Magnesium Magnesium is an extremely light metal, is white in color, has a low melting point, excellent machinability, and is weldable. Welding by either the arc or gas process requires the use of a gaseous shield. Magnesium is moderately resistant to atmospheric exposure, many chemicals such as alkalies, chromic and hydrofluoric acids, hydrocarbons, and most alcohols, phenols, esters, and oils. It is nonmagnetic. Galvanic corrosion is an important factor in any assembly with magnesium. Uses. Magnesium is used as a deoxidizer for brass, bronze, nickel, and silver. Because of its light weight, it is used in many weight-saving applications, particularly in the aircraft industry. It is also used in the manufacture and use of fireworks for railroad flares and signals, and for military purposes. Magnesium castings are used for engine housings, blowers, hose pieces, landing wheels, and certain parts of the fuselage of aircraft. Magnesium alloy materials are used in sewing machines, typewriters, and textile machines. Capabilities. Magnesium can be forged, cast, welded, and machined. Limitations. Magnesium in fine chip form will ignite at low temperatures (800 to 1200°F (427 to 649°C)). The flame can be mothered with suitable materials such as carbon dioxide (CO2), foam, and sand. Properties. Pure magnesium has tensile strength of 12,000 psi (82,740 kPa) (cast) and tensile strength of 37,000 psi (255,115 kPa) (rolled); Brinell hardness number of 30 (cast) and 50 (rolled); specific gravity of 1.7; and a melting point of 1202°F (650°C). Magnesium alloy has Brinell hardness number of 72 (hard) and 50 (forged); and tensile strength of 42,000 psi (289,590 kPa) (hard) and 32,000 psi (220,640 kPa) (forged). Appearance test. Magnesium resembles aluminum in appearance. The polished surface is silver-white, but quickly oxidizes to a grayish film. Like aluminum, it is highly corrosion resistant and has a good strength-to-weight ratio, but is lighter in weight than aluminum. It has a very low kindling point and is not very weldable, except when it is alloyed with manganese and aluminum. Magnesium is distinguished from aluminum by the use of a silver nitrate solution. The solution does not react with aluminum, but leaves a black deposit of silver on magnesium. Magnesium is produced in large quantities from sea water. It has excellent machinability, but special care must be used when machining because of its low kindling point. Fracture test. Magnesium has a rough surface with a fine grain structure. Spark test. No sparks are given off.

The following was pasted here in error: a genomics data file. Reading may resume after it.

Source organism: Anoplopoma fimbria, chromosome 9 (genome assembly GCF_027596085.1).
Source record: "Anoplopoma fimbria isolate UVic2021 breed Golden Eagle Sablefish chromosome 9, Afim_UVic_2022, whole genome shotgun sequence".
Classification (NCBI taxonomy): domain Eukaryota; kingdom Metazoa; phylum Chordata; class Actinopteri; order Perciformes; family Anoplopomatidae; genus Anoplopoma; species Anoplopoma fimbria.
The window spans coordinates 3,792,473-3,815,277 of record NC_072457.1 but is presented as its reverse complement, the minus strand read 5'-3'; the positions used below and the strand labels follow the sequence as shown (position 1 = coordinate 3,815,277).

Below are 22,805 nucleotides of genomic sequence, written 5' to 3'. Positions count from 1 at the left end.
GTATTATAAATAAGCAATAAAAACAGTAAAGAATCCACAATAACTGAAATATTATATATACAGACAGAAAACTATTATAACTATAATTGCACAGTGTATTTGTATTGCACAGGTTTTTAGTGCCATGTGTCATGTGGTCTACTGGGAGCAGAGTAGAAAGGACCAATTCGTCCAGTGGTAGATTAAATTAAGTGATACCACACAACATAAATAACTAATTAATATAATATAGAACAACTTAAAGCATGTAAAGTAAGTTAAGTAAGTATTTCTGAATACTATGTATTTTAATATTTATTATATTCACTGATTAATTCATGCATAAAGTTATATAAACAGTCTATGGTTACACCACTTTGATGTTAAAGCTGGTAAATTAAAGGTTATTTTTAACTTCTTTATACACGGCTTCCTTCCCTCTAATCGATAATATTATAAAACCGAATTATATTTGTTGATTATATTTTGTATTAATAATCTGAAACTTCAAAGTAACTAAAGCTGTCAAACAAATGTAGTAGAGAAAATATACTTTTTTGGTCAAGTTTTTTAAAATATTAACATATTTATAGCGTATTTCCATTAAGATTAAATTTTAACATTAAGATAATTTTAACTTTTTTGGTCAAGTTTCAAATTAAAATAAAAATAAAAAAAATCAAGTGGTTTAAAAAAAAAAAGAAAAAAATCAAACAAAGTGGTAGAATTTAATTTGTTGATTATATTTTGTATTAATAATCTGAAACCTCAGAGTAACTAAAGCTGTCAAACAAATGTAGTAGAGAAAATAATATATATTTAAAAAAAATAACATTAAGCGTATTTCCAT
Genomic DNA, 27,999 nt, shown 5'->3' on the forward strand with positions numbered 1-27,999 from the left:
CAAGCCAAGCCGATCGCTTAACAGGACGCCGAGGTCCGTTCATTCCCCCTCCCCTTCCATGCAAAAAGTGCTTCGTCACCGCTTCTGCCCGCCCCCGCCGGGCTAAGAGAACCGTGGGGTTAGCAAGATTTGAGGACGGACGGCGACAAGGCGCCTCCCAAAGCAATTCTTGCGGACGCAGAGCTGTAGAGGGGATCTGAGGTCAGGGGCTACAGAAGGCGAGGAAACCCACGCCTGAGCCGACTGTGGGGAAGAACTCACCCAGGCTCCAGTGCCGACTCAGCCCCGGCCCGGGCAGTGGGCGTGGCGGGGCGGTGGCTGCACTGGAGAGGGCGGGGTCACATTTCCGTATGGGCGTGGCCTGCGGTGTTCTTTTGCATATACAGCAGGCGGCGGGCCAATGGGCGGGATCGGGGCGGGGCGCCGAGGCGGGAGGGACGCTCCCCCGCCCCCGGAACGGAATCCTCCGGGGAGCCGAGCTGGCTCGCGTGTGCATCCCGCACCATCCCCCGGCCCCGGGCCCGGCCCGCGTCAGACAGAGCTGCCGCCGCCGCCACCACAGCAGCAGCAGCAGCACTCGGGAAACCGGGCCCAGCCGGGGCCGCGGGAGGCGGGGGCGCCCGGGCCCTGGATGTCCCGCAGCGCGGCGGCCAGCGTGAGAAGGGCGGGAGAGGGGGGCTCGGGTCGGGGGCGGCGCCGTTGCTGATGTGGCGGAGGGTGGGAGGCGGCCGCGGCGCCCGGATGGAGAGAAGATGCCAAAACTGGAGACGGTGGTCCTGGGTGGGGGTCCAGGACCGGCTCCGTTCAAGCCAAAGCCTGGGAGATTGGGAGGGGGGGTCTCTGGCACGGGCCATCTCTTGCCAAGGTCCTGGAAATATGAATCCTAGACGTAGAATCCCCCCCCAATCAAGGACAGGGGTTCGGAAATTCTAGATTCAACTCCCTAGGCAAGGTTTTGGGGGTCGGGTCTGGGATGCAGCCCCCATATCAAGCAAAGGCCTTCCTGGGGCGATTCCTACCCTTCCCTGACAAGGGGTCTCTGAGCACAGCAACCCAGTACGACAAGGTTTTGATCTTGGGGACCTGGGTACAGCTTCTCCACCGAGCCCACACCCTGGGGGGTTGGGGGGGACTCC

Magnesium may ignite and burn when heated in the open atmosphere.

Torch test. Magnesium oxidizes rapidly when heated in open air, producing an oxide film which is insoluble in the liquid metal. A fire may result when magnesium is heated in the open atmosphere. As a safety precaution, magnesium should be melted in an atmosphere of inert gas.